9.5 sq mi|
|Penn Township||Named for Penn Township, Berks County; includes part of the village of Glen Mawr (also in Shrewsbury Township)||1774||1828||Muncy Township||
26.7 sq mi|
|Piatt Township||Named for William Piatt, an associate county judge when it was created; includes the village of Larryville||1769||1858||Mifflin Township||
10.1 sq mi|
|Pine Township||Named for its vast stands of pine trees; includes the villages of English Center and Oregon Hill||1806||1856||Brown, Cummings and Cogan House Townships||
75.8 sq mi|
|Plunketts Creek Township||Named for Plunketts Creek; includes the villages of Barbours and Proctor||1776||1838||Franklin Township and Davidson Township now part of Sullivan County||
55.2 sq mi|
|Porter Township||Named for David R. Porter, Pennsylvania governor (1839–1845)||1772||1840||Mifflin Township||
7.9 sq mi|
|Shrewsbury Township||Named for Shrewsbury Township, New Jersey; includes the villages of Glen Mawr (also in Penn Township) and Tivoli||1794||1804||Muncy Township||
17.5 sq mi|
|Susquehanna Township||Named for the West Branch Susquehanna River which forms the northern boundary; includes the village of Nisbet||1801||1838||Nippenose and Armstrong Townships||
7.8 sq mi|
|Upper Fairfield Township||Originally named "Pollock Township" for local judge, name changed to Fairfield Township in 1853; includes the villages of Farragut and Loyalsockville||1796||1851||Fairfield Township||
18.2 sq mi|
|Washington Township||Named for George Washington; includes the village of Elimsport||1760||1785||Bald Eagle Township[a]||
48.5 sq mi|
|Watson Township||Named for Oliver Watson, president of a bank in Williamsport; includes the village of Tombs Run||1784||1845||Porter and Cummings Townships||
23.5 sq mi|
|Wolf Township||Named for George Wolf, governor of Pennsylvania (1829–1835);||1777||1834||Muncy Township||
19.6 sq mi|
|Woodward Township||Named for Apollos Woodward, an associate judge; includes the village of Linden||1772||1855||Anthony Township||
13.6 sq mi|
|Garden View, (census-designated place)||Not a municipality, just a part of Old Lycoming Township||
1.0 sq mi|
The territory which today makes up Lycoming County was purchased from the Iroquois in two treaties signed at Fort Stanwix in New York: the first treaty was in 1768, and the second treaty was in 1784. The county was formed on April 13, 1795 from part of Northumberland County. The county originally contained seven townships when formed: Lower Bald Eagle, Loyalsock, Lycoming, Muncy, Nippenose, Pine Creek, and Washington. Today Pine Creek is part of Clinton County and Lower Bald Eagle is part of both Centre and Clinton counties, but the rest are still in Lycoming County, although many other municipalities have been formed from these since.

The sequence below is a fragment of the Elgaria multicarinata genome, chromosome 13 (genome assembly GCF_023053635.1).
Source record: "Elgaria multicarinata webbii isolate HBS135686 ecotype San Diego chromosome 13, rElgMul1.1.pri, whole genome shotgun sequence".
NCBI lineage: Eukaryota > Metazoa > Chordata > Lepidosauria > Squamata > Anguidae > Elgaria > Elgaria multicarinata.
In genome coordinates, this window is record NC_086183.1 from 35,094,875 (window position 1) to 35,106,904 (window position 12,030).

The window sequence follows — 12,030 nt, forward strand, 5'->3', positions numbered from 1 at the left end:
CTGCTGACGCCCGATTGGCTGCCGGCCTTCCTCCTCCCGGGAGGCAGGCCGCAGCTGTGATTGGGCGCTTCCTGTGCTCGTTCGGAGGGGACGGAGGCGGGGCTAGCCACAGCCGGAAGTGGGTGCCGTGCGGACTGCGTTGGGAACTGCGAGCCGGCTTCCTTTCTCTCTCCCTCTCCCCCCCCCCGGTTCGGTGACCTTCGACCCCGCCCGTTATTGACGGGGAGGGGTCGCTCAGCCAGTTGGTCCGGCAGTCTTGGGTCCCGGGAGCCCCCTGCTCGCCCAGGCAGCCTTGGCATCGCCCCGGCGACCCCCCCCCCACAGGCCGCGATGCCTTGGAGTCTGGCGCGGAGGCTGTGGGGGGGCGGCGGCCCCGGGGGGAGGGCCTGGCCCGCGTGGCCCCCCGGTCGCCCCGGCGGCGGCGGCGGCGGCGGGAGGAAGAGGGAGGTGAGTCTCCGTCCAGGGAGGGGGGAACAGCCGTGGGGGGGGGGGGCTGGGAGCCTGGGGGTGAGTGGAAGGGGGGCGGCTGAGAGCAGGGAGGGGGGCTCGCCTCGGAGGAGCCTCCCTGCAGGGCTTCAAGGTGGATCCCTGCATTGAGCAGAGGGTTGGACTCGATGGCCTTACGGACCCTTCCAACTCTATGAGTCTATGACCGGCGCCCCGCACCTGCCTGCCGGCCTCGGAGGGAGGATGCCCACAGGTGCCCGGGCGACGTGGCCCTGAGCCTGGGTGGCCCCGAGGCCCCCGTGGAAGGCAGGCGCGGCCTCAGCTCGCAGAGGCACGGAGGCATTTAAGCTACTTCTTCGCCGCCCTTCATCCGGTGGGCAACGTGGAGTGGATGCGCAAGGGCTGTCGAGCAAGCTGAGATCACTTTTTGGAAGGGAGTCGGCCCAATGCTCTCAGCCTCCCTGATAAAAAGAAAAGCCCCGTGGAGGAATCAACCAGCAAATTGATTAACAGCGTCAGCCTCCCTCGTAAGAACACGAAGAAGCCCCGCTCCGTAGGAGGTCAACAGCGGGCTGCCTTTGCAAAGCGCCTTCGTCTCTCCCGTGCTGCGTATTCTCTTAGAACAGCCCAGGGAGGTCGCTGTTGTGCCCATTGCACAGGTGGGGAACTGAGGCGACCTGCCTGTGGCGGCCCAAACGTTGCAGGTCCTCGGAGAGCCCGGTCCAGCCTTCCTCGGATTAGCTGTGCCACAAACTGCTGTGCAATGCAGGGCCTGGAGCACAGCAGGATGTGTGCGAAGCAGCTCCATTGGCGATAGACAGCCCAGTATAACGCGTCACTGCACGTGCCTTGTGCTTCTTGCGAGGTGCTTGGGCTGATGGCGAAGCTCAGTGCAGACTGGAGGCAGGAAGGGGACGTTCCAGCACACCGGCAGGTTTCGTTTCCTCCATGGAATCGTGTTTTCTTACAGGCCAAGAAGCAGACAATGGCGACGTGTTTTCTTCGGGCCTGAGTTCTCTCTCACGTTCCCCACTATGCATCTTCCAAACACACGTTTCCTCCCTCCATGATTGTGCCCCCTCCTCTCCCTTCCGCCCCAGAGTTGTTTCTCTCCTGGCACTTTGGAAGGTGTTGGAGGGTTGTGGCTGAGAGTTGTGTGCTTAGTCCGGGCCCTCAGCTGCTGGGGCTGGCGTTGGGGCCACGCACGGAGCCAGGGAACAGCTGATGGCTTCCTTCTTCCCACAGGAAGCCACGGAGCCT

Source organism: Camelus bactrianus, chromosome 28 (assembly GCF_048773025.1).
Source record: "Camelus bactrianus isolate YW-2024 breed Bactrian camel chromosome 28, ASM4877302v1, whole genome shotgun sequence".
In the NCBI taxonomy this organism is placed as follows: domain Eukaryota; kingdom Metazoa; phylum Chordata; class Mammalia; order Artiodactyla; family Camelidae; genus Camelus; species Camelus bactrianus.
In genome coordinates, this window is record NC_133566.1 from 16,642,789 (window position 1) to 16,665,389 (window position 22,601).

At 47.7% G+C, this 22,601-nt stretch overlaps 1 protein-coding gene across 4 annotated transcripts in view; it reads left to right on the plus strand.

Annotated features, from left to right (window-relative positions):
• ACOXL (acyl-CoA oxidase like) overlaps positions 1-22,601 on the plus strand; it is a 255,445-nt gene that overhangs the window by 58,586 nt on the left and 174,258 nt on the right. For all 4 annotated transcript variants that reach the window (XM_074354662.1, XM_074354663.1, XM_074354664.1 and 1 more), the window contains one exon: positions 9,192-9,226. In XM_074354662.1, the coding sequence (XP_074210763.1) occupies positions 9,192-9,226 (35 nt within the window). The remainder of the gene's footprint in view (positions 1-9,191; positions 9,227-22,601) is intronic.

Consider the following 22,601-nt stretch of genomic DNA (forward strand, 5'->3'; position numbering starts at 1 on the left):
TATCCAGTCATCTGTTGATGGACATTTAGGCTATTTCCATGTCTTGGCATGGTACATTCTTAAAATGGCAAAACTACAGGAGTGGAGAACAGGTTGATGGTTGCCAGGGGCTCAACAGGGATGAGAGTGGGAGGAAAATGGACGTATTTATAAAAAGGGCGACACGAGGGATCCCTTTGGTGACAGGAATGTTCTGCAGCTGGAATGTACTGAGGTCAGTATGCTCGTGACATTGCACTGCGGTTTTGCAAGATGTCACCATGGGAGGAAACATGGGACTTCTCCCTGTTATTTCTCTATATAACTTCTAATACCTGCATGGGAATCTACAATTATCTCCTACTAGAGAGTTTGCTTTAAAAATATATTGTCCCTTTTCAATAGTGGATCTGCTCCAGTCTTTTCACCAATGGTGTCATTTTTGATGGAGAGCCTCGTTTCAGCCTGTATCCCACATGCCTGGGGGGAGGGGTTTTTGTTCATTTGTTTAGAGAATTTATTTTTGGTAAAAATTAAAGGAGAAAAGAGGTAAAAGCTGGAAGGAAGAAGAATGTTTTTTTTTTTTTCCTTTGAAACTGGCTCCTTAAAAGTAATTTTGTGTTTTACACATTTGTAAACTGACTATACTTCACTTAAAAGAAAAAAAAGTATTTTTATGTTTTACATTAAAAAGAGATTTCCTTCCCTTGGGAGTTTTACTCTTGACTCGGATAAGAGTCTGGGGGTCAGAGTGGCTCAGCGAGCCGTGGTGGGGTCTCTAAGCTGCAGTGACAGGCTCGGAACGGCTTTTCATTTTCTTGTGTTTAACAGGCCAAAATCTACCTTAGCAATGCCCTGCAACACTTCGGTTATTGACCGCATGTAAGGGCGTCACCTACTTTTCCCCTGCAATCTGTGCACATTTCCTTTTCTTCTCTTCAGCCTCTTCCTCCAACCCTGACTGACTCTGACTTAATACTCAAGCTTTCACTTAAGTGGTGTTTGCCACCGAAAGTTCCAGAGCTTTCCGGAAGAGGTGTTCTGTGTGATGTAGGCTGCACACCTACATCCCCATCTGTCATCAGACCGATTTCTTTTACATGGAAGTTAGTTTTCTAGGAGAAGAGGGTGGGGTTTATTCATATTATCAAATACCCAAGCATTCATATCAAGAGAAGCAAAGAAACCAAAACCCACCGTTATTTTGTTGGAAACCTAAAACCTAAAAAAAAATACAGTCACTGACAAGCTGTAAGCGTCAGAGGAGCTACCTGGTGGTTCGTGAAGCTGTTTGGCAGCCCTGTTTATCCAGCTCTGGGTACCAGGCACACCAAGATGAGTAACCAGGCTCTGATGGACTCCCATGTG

When originally formed in 1795, Lycoming County was "roughly estimated at about 12,000 square miles" (31,000 km2). Its territory stretched north to the New York state line, west to the Allegheny River, south nearly to the source of the West Branch Susquehanna River, and east to include modern Sullivan County and a bit beyond. However, by 1800, just five years after its formation, the first territory was taken from it to form new counties, a process that continued until 1847.
Twenty other Pennsylvania counties today contain land that was once part of Lycoming County: five were formed completely from it (Jefferson, McKean, Potter, Tioga, and Sullivan), eight were formed from it and other counties (Armstrong, Bradford, Centre, Clearfield, Clinton, Indiana, Venango, and Warren), three were formed from counties that were themselves formed partly from it (Cameron, Clarion, and Elk), Forest was formed from a county that was formed completely from it, two (Luzerne and Wyoming) contain territory that was part of lycoming County in 1795, and finally Union received a township from it in 1861.
The second table lists each of the twenty two known former incorporated areas in the county, and information on the modern township successors of these today. Note that former townships are only known for nine of the twenty counties containing land from Lycoming.
|Remarks||Settled||Incorporated||Area in square miles (km²)||Population
as of 2000
|Allison Township[b]||Now in Clinton County, incorporated as part of Lycoming County||?||before 1839||
|Brady Township (now Gregg Township)||Now in Union County, incorporated as part of Lycoming County||1798||1798||
|Ceres Township||Now in McKean County, incorporated as part of Lycoming County||1798||1798||
|Chapman Township[b]||Now in Clinton County, incorporated as part of Lycoming County||1780||before 1839||
|Cherry Township[c]||Now in Sullivan County, incorporated as part of Lycoming County||1816||1824||
|Colebrook Township[b]||Now in Clinton County, incorporated as part of Lycoming County||1777||before 1839||
|Davidson Township[c]||Now in Sullivan County, incorporated as part of Lycoming County||1806||1833||